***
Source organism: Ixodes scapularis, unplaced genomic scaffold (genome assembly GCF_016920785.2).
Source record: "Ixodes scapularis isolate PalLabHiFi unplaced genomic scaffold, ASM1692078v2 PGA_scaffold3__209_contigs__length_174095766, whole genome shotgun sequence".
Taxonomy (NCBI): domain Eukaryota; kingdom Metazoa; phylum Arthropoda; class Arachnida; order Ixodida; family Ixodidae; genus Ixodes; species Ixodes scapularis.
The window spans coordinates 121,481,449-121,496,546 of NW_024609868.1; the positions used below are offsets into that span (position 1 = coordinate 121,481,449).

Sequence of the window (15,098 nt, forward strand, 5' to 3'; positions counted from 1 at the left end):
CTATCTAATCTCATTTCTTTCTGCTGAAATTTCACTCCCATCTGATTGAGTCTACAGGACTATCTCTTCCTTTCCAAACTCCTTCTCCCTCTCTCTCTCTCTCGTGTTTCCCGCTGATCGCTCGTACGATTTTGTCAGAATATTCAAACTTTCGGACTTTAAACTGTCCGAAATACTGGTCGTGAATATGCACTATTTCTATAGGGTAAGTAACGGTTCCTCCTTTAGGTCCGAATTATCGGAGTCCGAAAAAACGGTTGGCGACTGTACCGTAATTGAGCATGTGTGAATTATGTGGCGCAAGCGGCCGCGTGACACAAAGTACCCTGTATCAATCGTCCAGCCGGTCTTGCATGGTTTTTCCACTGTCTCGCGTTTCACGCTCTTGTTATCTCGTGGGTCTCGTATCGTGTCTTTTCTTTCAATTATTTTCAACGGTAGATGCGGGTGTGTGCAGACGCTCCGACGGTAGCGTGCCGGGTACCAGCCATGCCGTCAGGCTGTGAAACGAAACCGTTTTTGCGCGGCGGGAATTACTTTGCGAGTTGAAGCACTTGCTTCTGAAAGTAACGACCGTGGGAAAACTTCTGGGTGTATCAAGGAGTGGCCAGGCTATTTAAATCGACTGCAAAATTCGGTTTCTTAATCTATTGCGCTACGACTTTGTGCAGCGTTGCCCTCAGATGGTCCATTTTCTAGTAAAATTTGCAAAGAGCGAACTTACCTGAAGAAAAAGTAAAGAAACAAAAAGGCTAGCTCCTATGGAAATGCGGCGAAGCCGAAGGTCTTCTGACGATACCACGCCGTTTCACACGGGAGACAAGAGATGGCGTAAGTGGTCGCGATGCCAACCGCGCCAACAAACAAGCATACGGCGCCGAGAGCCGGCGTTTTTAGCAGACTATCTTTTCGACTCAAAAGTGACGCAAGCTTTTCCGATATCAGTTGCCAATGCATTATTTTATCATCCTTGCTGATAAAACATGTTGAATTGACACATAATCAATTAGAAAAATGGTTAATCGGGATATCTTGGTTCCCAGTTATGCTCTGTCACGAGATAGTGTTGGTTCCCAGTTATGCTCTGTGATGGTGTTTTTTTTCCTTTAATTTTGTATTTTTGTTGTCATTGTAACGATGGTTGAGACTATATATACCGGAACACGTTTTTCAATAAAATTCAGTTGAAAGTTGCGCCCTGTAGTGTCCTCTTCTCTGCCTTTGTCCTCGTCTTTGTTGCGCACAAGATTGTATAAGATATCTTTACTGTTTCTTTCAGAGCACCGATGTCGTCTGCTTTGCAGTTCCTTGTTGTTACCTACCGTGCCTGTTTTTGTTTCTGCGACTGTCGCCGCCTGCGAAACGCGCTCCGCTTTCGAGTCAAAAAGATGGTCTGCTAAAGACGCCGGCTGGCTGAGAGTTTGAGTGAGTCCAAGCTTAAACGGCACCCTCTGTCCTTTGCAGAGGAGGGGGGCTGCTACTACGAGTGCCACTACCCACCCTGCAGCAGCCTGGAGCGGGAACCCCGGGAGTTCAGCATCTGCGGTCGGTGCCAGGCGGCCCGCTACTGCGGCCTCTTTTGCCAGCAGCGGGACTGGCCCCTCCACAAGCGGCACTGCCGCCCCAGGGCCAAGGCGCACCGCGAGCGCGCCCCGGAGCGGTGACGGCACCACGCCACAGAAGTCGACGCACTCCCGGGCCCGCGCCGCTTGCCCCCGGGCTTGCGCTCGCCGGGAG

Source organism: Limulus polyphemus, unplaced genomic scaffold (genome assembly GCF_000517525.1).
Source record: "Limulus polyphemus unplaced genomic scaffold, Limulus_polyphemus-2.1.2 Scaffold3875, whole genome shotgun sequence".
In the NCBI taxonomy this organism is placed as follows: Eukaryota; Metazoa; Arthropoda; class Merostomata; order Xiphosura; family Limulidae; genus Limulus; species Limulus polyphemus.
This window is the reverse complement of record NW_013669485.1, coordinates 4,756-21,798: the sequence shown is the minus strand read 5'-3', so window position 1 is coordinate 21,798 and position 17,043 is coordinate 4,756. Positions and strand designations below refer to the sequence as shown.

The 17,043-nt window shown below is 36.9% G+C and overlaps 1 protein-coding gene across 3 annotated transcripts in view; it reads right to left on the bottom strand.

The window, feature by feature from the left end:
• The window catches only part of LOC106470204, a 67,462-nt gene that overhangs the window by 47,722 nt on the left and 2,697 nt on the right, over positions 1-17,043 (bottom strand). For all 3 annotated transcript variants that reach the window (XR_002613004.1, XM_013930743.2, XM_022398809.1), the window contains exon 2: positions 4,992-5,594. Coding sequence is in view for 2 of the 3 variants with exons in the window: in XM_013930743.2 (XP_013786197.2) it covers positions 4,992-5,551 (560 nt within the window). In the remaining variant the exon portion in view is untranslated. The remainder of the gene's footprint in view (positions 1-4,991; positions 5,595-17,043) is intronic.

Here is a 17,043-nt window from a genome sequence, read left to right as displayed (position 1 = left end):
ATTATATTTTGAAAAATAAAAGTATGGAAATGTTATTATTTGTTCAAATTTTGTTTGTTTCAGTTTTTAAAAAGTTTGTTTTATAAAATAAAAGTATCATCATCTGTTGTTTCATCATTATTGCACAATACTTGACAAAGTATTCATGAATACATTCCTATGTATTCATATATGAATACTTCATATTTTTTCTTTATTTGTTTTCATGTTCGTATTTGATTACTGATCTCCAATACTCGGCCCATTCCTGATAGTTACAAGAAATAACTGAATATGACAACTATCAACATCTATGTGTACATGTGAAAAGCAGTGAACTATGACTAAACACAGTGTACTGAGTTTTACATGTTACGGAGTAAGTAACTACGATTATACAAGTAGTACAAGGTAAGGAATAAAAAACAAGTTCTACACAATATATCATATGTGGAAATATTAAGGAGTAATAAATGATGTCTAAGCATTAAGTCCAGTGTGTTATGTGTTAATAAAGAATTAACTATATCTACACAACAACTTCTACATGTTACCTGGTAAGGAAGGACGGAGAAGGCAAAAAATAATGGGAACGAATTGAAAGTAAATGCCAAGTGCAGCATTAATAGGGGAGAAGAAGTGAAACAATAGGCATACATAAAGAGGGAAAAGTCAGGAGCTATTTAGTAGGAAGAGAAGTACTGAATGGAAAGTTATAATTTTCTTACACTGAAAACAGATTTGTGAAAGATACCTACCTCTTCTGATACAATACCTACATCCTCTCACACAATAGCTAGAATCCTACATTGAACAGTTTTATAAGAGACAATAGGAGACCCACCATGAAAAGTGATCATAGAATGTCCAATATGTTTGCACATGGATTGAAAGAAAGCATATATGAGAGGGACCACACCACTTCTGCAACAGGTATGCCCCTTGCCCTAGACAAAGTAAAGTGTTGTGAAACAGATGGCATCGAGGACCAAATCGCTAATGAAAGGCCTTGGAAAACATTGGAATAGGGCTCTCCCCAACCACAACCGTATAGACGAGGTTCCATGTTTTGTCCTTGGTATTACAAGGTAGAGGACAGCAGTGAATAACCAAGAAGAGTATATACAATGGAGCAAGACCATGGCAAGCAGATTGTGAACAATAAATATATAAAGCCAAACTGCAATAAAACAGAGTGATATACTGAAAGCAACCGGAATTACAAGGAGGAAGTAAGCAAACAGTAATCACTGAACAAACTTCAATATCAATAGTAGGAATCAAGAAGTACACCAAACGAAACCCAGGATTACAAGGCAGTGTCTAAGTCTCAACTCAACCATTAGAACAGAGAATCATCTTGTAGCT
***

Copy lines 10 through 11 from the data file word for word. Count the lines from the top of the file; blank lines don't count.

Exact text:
This window is the reverse complement of record NW_013669485.1, coordinates 4,756-21,798: the sequence shown is the minus strand read 5'-3', so window position 1 is coordinate 21,798 and position 17,043 is coordinate 4,756. Positions and strand designations below refer to the sequence as shown.

The 17,043-nt window shown below is 36.9% G+C and overlaps 1 protein-coding gene across 3 annotated transcripts in view; it reads right to left on the bottom strand.